It’s the national tree of the United States, Germany, and a dozen other countries—as well as the stuff of corks and fine wine barrels—yet little is known about where the North American oak tree came from. Now, biologists have pieced together the past of the most dominant species of oaks and come to a startling conclusion: The mother of all oaks didn’t arise in the tropics, as many botanists thought, but rather near the Arctic Circle, then spread southward.
“This is perhaps the most spectacular example to date for a [tree] where ecological opportunity in the south allowed explosive species diversification,” says Toby Pennington, a botanist at the University of Exeter in the United Kingdom who was not involved with the work.
To reconstruct the mighty American oak’s history, Andrew Hipp, a plant systematist at the Morton Arboretum in Lisle, Illinois, and colleagues obtained tens of thousands of pieces of DNA from 300 trees representing 146 oak species. That enormous amount of genetic material allowed the team to conduct comparisons that revealed which species are most closely related, and avoid the confusion created by genes that jump between the branches of a family tree when two species interbreed. “This is a demonstration of the power of next-generation sequencing techniques to unlock some previously intractable problems,” Pennington says. Hipp’s team also used oak fossils to help it date when certain branches of this family tree arose.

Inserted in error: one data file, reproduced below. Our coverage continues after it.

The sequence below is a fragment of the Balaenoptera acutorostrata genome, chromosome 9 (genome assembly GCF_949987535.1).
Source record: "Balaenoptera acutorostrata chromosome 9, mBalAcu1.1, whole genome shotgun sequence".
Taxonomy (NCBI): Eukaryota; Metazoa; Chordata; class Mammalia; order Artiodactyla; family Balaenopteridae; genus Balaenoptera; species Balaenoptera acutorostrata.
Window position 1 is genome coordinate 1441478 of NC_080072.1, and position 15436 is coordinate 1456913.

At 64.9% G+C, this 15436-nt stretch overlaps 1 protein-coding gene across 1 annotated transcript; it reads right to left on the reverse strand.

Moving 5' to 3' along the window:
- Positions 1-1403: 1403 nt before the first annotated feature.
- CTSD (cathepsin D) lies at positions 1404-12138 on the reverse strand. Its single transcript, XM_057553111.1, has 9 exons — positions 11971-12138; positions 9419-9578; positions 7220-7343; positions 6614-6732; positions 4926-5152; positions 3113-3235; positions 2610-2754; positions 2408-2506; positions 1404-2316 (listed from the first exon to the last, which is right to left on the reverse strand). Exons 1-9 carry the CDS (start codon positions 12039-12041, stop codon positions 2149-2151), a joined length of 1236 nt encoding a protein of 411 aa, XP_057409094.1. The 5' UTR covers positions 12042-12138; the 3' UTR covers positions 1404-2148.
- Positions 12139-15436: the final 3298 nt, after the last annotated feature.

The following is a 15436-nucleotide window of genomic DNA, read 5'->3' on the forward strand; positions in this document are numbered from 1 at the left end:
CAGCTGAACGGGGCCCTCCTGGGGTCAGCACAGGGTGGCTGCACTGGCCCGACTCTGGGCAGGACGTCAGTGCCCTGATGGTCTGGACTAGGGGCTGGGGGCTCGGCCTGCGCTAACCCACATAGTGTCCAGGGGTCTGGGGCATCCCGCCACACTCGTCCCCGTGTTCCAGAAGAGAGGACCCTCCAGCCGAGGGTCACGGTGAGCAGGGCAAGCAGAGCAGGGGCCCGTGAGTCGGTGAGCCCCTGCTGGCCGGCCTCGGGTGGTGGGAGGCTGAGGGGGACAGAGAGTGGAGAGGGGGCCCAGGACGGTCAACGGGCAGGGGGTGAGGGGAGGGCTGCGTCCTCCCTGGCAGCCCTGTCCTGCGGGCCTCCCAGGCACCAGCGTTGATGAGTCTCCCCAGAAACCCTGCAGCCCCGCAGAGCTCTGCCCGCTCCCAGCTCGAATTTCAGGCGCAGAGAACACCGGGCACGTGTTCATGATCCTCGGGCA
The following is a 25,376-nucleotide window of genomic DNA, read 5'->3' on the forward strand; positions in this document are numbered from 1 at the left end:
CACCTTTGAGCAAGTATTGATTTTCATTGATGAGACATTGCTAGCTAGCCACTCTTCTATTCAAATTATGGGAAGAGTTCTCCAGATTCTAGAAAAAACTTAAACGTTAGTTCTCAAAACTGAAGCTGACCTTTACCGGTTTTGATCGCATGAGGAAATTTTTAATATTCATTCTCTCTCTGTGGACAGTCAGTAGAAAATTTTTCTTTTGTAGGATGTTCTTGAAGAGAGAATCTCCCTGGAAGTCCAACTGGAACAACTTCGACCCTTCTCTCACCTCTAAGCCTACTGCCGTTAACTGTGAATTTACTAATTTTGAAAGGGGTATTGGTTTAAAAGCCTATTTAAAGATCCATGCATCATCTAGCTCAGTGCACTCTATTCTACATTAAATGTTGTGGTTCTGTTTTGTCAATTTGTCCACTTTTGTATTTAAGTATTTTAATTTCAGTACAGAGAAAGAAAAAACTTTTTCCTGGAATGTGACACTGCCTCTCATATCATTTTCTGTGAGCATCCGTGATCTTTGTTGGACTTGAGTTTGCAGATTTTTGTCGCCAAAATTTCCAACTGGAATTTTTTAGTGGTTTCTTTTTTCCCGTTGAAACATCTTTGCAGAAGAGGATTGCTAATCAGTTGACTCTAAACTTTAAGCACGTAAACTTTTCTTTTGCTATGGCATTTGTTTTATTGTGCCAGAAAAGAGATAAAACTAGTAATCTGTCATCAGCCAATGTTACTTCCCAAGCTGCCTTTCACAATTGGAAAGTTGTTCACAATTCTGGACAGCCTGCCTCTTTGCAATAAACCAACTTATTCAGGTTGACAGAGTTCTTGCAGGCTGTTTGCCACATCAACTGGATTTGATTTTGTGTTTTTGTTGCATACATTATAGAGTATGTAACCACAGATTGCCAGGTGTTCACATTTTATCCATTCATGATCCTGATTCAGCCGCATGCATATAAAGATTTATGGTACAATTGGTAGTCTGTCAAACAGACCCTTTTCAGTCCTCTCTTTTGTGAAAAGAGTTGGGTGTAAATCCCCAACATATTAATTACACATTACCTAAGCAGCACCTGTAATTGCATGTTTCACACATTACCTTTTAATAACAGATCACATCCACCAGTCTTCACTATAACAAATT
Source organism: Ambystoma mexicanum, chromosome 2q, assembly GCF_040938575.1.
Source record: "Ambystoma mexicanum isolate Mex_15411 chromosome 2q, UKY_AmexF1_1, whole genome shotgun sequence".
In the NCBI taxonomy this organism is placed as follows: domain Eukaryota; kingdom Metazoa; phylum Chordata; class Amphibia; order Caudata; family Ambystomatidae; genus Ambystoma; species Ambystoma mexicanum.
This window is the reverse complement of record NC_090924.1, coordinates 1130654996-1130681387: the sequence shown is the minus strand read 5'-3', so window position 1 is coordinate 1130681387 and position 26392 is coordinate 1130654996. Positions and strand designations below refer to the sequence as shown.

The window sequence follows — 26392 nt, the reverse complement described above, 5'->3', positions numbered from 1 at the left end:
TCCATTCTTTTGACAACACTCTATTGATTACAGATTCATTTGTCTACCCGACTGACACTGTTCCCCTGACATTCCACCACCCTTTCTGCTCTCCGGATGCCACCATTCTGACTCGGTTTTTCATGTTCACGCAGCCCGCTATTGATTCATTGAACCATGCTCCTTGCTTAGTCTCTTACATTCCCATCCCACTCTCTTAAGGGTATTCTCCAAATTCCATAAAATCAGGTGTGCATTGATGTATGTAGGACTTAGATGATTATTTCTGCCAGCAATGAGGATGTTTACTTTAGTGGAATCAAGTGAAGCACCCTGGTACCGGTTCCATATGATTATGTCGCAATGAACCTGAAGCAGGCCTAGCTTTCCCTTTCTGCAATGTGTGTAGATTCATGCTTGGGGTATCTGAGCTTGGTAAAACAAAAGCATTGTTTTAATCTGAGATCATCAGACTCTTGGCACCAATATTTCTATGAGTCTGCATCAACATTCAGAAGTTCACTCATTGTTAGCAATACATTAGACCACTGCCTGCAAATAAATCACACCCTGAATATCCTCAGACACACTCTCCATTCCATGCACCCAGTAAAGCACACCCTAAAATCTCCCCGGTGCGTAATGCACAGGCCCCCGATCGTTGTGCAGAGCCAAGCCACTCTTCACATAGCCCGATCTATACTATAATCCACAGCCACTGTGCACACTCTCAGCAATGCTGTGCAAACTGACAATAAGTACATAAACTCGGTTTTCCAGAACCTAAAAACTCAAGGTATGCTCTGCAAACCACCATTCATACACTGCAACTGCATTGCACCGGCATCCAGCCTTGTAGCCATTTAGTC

Some 45 million years ago, the first American oaks populated what was a temperate environment in northernmost Canada. This ancestor eventually divided into the red and white oaks, today’s most dominant species of oak, Hipp and his colleagues report this month in New Phytologist. As North America chilled, “tropical trees there started dying off and the oaks were able to spread across the continent,” explains co-author Jeannine Cavender-Bares, an evolutionary ecologist at the University of Minnesota in Minneapolis. Both types of oak spread first to California as polar ice caps expanded, and some of both kinds wound up east of the Rockies and headed to the East Coast and eventually to Mexico. Both kinds of oaks were able to spread easily—thanks to their hardy acorns and wind-assisted pollination—and thus were shoe-ins for adapting to the range of environments to the south, she adds.
To most people, red and white oaks seem pretty similar, save for the shapes of their leaves, and one might expect they would compete with each other for space in the forest. To the contrary, the reds and whites likely helped each other get started, as both depend on the same underground fungi to grow, Cavender-Bares says. So if whites were present, reds could easily get established, for example. Furthermore, the two kinds are susceptible to different pathogens, and red oak seeds take 2 years to mature whereas white oak seeds take only one, so they may complement each other in a landscape, she notes.
Today, both red and white oaks have subgroups in California and in the eastern United States. Both groups are also quite diverse in Mexico. “The two have done it in parallel,” says co-author Paul Manos from Duke University in Durham, North Carolina. And in doing so, he says, these magnificent trees have shaped landscapes across North America and Mexico.